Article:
18 authorities accountable to citizens, some of these stories are heart-warming indeed. For example, a recently reported case recounted the story of a poor and socially marginalised woman who applied for a grant under a government scheme to construct a house. Not hearing anything about her application for four years, she filed a request for information to the relevant public authority seeking a list of successful grantees, and on the status of her application for the grant. While the story does not say whether she received the information, she received a grant to build a house within a few days.19
In other instances, information regarding the framing of government policies has been sought and responses from the government received. For example, the response to an RTI application regarding the Indian government’s policies on climate change “revealed that no process exists within the Ministry of Environment and Forests and the Prime Minister’s Office to identify, prioritise and pass on new scientific knowledge about climate change to the heads of the two institutions, which play the most significant role in determining India’s climate policy”.20 Another application under the RTI Act sought, and received, copies of all correspondence between the Prime Minister Manmohan Singh and Sonia Gandhi, the Chairperson of the United Progressive Alliance, the ruling coalition in the Parliament.21 In yet another case, a request for information brought an amusing, if worrying statistic to light – “42 cases of pilots report[ed] drunk for duty” in 2009.22
Inebriated pilots notwithstanding, the story is intriguing. The state in India (across the colonial and post-independence eras) has zealously guarded its ‘right’ to produce and control
19 See “Right-to-Know Law Gives India’s Poor a Lever”, International Herald Tribune newspaper, 29 June
20 See http://www.alertnet.org/db/an_art/60167/2010/05/7-154006-1.htm. Accessed 29 June 2010.
21 See “Focus on NAC-I issues in Sonia letters to PM” by D.K. Singh, Indian Express newspaper, 12 April
19 information. In a radical and relatively sudden departure from this position, it gives up this ‘right’ without making any incremental changes in policy. To confound the situation further, not only does it do so in a formal sense, but it does so very substantially. This event, both in its process and in outcome, is then produced and consumed as the marker of ‘modern’ democracy,23 of voice, of empowerment, of the reclaiming of sovereignty by the people, of accountability, of the creation of citizenship, and of even being the “second freedom struggle”24.
How did this come to be and what does this imply? While these are indeed the first questions that come to mind, several others abound. Why should a state give up control over what in many formulations is the very source of its power, viz. information? What is the nature of a state that would do so? Was public pressure on the state so great that it was not allowed any room to manoeuvre? Even if it was responding to pressures of some kind, why must it seemingly capitulate so completely? Has the nature of the state in India changed so immeasurably over the past few decades that this should not be a surprising phenomenon? Does this indicate that the conception of the state itself must be recalibrated? What was the nature of the process which allowed this ‘event’ to be produced and consumed in the way it was? What were the roles of and the relationships between civil and political society in this process? Have their nature and relationship with the state changed as represented by this particular process? What was the relationship between the process and its outcome? Is this indeed a significant historical moment, a tipping point as it were, where the practice of democracy in India shifts from being merely a formal one to a substantive one? Does this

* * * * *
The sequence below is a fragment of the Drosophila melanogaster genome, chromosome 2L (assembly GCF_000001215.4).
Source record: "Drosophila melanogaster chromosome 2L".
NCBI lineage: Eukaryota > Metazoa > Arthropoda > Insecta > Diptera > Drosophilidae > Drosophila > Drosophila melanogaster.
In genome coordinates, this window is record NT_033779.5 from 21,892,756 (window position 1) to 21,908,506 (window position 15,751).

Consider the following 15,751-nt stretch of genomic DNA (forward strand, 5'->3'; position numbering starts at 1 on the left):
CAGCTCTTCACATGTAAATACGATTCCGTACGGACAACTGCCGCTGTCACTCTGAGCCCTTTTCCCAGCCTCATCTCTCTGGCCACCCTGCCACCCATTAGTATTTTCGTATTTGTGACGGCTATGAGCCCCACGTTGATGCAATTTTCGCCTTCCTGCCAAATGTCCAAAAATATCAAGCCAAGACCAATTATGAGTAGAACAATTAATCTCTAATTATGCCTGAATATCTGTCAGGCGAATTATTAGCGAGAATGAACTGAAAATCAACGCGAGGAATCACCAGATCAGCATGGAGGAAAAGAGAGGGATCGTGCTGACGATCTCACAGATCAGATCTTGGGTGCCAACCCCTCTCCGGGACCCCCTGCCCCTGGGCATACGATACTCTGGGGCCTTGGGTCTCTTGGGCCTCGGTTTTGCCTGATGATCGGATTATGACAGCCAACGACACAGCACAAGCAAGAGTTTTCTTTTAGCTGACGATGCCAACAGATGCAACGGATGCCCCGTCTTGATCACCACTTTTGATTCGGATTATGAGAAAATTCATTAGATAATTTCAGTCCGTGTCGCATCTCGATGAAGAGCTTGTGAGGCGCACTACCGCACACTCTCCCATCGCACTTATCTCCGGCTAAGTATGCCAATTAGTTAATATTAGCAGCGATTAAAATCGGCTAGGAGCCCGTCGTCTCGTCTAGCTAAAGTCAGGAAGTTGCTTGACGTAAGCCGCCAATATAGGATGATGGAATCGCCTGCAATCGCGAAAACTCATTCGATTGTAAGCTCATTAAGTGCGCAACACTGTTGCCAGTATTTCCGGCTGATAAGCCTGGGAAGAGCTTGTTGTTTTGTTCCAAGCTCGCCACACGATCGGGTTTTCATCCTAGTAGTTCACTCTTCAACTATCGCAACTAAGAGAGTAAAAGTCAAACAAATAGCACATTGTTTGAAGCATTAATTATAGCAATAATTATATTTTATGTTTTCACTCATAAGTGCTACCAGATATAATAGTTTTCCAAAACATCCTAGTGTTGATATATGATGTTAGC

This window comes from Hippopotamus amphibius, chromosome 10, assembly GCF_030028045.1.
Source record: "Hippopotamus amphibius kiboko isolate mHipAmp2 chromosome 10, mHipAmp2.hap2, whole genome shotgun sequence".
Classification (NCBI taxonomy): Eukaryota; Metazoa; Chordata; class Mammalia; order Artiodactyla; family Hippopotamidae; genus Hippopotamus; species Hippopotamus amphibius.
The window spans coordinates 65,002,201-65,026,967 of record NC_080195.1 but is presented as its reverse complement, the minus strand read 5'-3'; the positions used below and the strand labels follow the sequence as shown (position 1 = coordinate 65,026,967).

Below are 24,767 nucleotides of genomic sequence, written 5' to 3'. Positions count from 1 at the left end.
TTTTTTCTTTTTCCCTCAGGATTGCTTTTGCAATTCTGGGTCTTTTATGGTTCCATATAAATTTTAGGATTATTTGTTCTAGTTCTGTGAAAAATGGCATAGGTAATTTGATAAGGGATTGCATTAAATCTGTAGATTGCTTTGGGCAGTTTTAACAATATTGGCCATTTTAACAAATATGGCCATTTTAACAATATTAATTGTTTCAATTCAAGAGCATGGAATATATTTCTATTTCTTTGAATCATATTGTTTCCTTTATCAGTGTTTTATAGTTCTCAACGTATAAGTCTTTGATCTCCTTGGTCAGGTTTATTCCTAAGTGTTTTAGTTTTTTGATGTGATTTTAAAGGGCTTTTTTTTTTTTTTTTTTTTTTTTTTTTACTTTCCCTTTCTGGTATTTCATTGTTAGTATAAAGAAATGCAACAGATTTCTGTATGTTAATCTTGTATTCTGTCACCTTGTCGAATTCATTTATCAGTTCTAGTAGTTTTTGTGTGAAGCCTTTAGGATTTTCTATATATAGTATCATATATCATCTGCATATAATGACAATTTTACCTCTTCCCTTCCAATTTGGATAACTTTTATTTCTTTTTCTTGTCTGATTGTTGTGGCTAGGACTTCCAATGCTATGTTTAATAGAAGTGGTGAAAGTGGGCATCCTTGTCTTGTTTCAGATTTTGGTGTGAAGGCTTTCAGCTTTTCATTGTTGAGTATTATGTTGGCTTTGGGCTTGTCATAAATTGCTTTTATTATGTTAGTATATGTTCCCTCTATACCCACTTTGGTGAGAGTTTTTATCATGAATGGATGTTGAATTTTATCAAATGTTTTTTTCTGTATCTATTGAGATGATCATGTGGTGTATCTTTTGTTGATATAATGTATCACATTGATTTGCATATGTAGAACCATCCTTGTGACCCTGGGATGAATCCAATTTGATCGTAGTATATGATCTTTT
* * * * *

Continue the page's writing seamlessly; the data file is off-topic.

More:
23 For example, the headline of the editorial published in The Economic Times newspaper on the fifth
anniversary (15 June 2010) of the enactment of the RTI Act was “Right to information, key to democracy”.
24 Noted social activist Anna Hazare in a media interview in February 2005, a few months before the national
20 indicate that power has indeed begun to move inexorably downwards? Is the imagination of and aspiration to a ‘modern’ and effective liberal democracy actually coalescing into reality?
The enactment of the RTI Act in India at this particular juncture seems to dramatise and bring into sharp relief questions such as these which lie at the heart of several ongoing debates around democracy and its deepening, the production and evolution of civil society and citizenship, the nature of the post-colonial developmental state, and citizen-state relationships, amongst others. Informed by these debates, this thesis will therefore attempt to investigate the following questions:
1. How and why was the RTI Act enacted in India at the time that it was? 2. How and why did it take the specific form that it did?
3. What does this tell us about the nature of the democratic process in India?
4. How does this improve our understanding of debates on democratic deepening, the location and exercise of power, and the relationship between these?
21 above.25 But perhaps more importantly, the organising principle of this thesis concerns itself with the political processes that bring about what appear to be substantial changes in the policy environment within a democratic polity.